Virus Complex


Corn plants affected with the virus complex generally lack vigor, have an off-green to yellowish color, may be stunted

Maize Dwarf Mosaic Virus

Maize Dwarf Mosaic Virus

Paul Vincelli, University of KY

and may develop reddening of leaves in mid to late season. Closer examination of leaves may reveal mottling, yellow to dark-green mosaic patterns or light green to yellow streaks and stripes in leaves.

Nutrient problems can sometimes be confused with the virus complex. However, nutrient problems generally affect plants in an area whereas viruses often, but not always, appear to strike individual plants or small clusters of plants, which may or may not be surrounded by healthy plants.


Viruses are often found in fields with a rhizome johnsongrass problem and where susceptible corn hybrids are grown. The photograph at left shows johnsongrass that is infected with a virus and shows the typical streaking in the leaves.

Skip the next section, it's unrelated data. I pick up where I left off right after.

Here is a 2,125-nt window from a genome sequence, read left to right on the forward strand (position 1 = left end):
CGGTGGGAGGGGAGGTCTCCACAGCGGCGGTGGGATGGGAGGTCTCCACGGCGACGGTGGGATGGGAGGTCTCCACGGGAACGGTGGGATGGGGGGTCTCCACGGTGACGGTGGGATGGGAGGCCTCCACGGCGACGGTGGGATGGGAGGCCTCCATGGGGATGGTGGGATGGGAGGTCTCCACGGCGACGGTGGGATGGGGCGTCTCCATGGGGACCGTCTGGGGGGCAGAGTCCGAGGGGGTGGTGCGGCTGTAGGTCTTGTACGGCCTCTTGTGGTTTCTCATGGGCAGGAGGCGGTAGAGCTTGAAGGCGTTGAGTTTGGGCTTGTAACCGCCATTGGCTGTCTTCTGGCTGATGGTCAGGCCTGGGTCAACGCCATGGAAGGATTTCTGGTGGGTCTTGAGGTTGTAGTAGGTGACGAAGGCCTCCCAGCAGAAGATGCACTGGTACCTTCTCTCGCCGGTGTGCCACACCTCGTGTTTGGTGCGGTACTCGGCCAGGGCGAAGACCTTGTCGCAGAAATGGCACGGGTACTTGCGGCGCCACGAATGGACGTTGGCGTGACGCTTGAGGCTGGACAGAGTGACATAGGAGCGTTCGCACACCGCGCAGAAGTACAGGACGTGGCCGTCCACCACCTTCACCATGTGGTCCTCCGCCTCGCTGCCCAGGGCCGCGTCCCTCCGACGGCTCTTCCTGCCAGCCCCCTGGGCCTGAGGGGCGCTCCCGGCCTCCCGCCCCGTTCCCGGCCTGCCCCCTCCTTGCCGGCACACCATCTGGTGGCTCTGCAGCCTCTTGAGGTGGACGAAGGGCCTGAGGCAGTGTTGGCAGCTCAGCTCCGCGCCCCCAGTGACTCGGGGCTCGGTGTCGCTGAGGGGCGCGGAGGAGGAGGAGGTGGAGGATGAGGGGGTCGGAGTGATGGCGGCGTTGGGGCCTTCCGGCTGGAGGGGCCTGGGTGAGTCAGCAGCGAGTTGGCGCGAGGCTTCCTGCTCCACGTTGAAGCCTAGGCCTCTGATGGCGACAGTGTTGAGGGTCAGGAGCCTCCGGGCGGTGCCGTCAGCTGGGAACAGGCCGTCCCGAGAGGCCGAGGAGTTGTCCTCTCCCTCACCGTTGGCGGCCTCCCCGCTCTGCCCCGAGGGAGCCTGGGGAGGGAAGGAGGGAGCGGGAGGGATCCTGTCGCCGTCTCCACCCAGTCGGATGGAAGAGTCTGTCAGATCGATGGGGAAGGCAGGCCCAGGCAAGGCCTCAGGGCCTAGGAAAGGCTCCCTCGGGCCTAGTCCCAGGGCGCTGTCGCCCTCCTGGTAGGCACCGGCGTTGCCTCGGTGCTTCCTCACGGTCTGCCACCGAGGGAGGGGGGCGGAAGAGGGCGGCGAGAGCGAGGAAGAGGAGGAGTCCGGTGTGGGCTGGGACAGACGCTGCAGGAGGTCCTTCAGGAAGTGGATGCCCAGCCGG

IPM Techniques

  • Examine the field once per month in June, July and August. Observe two rows of plants 10 feet in length at several representative locations. Report severity of the disease according to the following rating scale:

0 = no virus symptoms observed

1 = 1-4% of plants showing symptoms, plants have an off-green color, little or no stunting

2 = 5-20% of plants showing symptoms, definite off-green color, some plants stunted

3 = greater than 20% of plants showing symptoms, definite stunting in many of the plants, some plants have reddish leaves, ears are absent or small and poorly developed

  • Plant non-susceptible hybrids.
  • Eliminate johnsongrass rhizomes in and around the field.

References and Additional Information

  • IPM-2 Kentucky Corn Manual
  • PPA-10a Kentucky Plant Disease Management Guide for Corn and Sorghum, P. Vincelli and D.E. Hershman, Extension Plant Pathology, University of Kentucky

Compendium of Corn Diseases. M. C. Shurtleff. American Phytopathological Society. 1980.

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